Jump to content

Mmm. Huh ?


Framer joe

Recommended Posts

I believe you are correct. The difference is the old Bluetooth lockout batteries and the new tool connect ones. I used to have a few of the Bluetooth batteries before because they sometimes go on clearance for next to nothing and I doubt they are the same electronics as the tool connect, but I have been wrong before. It might just be a sticker and a name change.

Link to comment
Share on other sites

If you are asking about identification of the batteries, the top picture with the logo in the blue rectangle is the Bluetooth logo. The bottom left picture has the small logo on the left side of the battery with 3 one quarter arcs is DeWALT's Tool Connect logo. Their numbering system is reasonably understandable. Reading DCB205BT-2, DC is for DeWALT Cordless, the B is for Battery, 20 (12, 40 and 60 are also used is for voltage), the 5 position is the Amp/Hrs and is where it gets a little arbitrary,  for the 20 V MAX line a 0 is 3.0, a 1 is 1.5, a 3 is 2.0, a 4 is 4.0, a 5 is 5.0 and a 6 is 6.0. The BT is for Bluetooth, a normal battery has nothing there and the -2 means it is a 2 pack of batteries. I am going to guess that eventually all the Bluetooth batteries and the tools with Tool Connect will end up wearing the Tool Connect logo. This time around it appears that DeWALT will have a tool connect adapter, to allow changes to tools you already have, available more quickly than the 18V XRP/ 20V MAX adapter. Maybe they learned from that mess.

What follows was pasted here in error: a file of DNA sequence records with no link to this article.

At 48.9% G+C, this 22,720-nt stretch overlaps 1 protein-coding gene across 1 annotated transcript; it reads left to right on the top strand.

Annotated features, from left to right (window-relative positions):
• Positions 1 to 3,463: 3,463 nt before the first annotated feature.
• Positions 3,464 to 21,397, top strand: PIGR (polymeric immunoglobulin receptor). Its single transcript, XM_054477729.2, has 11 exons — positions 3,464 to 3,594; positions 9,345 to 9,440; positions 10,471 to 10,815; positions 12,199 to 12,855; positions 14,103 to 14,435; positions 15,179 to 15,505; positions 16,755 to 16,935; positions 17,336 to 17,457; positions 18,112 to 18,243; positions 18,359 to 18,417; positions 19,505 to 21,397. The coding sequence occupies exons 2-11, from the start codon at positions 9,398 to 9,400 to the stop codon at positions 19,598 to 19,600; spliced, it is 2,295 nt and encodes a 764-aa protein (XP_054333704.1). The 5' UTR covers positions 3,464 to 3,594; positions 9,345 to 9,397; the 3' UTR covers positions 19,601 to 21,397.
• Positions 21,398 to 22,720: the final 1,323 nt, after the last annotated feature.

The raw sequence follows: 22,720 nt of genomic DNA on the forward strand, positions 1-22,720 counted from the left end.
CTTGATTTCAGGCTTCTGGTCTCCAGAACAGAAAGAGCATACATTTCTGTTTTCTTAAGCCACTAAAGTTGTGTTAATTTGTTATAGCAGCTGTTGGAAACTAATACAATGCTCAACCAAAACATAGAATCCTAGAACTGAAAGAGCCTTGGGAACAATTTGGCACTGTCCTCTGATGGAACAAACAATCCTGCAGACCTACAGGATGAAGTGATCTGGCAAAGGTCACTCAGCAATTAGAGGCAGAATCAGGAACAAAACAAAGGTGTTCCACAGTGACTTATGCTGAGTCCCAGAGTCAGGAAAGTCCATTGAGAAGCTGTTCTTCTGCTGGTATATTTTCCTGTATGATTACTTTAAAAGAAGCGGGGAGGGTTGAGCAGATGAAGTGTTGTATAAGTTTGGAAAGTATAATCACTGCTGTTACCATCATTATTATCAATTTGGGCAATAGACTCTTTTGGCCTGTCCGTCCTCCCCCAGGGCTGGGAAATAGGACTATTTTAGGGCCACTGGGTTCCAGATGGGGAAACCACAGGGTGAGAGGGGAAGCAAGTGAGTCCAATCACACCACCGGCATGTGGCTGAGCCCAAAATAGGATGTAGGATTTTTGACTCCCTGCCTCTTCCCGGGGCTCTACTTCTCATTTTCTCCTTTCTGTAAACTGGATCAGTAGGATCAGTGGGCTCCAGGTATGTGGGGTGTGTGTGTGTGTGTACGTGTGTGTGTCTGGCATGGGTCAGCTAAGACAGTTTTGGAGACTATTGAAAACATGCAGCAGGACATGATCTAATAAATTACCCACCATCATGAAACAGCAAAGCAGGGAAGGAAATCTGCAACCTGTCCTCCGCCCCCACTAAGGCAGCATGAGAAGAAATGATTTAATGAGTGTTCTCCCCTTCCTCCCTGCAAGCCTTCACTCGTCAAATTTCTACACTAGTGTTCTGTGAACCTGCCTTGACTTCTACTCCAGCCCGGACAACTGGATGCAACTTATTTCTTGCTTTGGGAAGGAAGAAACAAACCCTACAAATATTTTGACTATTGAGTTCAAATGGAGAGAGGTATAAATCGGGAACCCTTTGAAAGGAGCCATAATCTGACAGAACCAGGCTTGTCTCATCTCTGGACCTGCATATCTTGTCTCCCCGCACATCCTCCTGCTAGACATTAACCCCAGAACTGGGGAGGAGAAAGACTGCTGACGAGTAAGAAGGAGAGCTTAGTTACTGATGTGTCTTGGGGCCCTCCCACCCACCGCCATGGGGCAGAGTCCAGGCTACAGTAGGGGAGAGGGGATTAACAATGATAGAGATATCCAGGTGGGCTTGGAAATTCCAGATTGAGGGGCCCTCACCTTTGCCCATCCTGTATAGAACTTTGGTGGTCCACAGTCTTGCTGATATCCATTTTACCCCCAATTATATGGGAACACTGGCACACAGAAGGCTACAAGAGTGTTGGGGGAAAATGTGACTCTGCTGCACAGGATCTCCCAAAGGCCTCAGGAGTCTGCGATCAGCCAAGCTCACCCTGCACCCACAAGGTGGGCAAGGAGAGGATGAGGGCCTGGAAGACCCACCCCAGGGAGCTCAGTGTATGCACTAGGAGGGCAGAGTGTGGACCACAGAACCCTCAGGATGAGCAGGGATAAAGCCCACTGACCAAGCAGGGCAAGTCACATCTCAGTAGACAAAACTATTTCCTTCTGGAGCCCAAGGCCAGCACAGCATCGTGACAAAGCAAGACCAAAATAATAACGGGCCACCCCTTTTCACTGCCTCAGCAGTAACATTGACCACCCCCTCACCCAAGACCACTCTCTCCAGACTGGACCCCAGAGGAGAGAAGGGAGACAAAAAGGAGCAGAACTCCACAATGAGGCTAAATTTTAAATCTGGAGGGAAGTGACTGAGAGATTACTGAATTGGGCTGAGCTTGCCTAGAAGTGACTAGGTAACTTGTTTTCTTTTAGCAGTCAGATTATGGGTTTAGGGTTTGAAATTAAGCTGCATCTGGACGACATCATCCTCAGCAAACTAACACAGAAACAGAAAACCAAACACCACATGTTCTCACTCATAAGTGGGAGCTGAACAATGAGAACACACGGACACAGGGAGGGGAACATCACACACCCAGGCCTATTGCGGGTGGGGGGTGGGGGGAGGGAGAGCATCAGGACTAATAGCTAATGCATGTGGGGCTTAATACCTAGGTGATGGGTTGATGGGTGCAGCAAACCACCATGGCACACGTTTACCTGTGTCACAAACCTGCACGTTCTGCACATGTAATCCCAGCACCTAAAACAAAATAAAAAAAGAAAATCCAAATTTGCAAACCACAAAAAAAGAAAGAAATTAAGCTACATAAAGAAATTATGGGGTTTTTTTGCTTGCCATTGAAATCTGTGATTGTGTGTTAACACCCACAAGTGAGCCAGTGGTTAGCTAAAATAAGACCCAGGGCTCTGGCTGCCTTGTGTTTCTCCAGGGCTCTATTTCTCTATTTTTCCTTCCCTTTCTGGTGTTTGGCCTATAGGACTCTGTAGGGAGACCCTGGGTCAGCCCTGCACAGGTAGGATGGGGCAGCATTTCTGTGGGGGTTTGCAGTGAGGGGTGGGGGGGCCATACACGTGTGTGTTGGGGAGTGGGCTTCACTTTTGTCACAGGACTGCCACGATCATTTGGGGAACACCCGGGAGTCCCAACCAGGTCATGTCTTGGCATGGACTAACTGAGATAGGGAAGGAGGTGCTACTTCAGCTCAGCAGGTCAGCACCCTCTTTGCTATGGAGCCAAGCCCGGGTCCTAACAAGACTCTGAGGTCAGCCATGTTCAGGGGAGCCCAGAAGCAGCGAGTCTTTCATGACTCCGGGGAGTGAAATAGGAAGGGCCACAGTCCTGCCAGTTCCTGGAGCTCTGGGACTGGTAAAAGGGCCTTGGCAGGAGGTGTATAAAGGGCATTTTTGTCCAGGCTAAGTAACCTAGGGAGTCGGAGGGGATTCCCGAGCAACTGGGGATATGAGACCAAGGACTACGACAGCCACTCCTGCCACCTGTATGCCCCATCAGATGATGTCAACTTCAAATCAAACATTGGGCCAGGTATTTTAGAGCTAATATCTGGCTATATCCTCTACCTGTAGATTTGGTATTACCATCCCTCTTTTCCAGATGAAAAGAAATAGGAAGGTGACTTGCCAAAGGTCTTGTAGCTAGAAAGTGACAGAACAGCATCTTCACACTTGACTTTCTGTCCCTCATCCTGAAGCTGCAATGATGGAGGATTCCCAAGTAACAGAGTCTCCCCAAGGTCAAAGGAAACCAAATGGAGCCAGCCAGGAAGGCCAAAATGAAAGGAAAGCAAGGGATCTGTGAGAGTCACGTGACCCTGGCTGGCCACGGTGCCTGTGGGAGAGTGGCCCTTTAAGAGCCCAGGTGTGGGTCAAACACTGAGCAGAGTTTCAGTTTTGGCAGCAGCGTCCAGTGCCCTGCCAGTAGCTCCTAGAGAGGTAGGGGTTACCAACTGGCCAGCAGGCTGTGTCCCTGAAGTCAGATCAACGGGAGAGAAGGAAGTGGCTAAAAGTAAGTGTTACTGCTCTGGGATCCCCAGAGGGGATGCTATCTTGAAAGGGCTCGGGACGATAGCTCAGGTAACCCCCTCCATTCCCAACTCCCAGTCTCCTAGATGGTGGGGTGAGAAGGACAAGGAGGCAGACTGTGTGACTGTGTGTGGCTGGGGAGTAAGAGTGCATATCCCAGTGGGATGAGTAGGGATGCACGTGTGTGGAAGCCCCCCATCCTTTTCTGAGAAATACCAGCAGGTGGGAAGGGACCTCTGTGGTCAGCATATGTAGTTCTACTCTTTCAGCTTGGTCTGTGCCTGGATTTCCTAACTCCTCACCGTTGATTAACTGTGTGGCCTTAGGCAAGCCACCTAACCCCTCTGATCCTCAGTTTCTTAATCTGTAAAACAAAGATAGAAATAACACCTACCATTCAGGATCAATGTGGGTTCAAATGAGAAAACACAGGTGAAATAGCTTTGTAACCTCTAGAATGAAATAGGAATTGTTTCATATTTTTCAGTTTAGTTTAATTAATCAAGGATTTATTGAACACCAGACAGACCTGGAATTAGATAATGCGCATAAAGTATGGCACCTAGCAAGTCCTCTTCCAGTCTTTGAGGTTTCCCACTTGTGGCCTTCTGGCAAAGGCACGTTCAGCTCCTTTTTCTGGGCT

Link to comment
Share on other sites

Ya  to me it’s just weird they make the new “5ah bt “ label look like the the newish 6ah label non bt....except for the little blue symbol. You’d figure a completely new label would be in order emphasizing the tool connect ability...as in a easy to spot label differentiating it from all others.....

        ....but what do I know....thanks

Link to comment
Share on other sites

8 hours ago, framer said:

i just dont understand the point of bluetooth on batteries and tools.  

coolness factor, repetitive tasks, and maybe some cost savings? I would think in the case of the one key recip saw that it would save a guy cutting metal pipe all day money by determining the most efficient settings to cut the metal to extend blade life and reduce time it takes to cut the metal.

Link to comment
Share on other sites

Pretty much the only justification I hear for the one-key sawzall is metal cutting. We don't need Bluetooth, just put some preset modes on recip saws like with impact drivers. Just keep it simple. 

 

Bluetooth on tools is a solution looking for a problem. 

  • Like 1
Link to comment
Share on other sites

Join the conversation

You can post now and register later. If you have an account, sign in now to post with your account.

Guest
Reply to this topic...

×   Pasted as rich text.   Paste as plain text instead

  Only 75 emoji are allowed.

×   Your link has been automatically embedded.   Display as a link instead

×   Your previous content has been restored.   Clear editor

×   You cannot paste images directly. Upload or insert images from URL.

  • Member Statistics

    16,551
    Total Members
    6,555
    Most Online
    sandust
    Newest Member
    sandust
    Joined
×
×
  • Create New...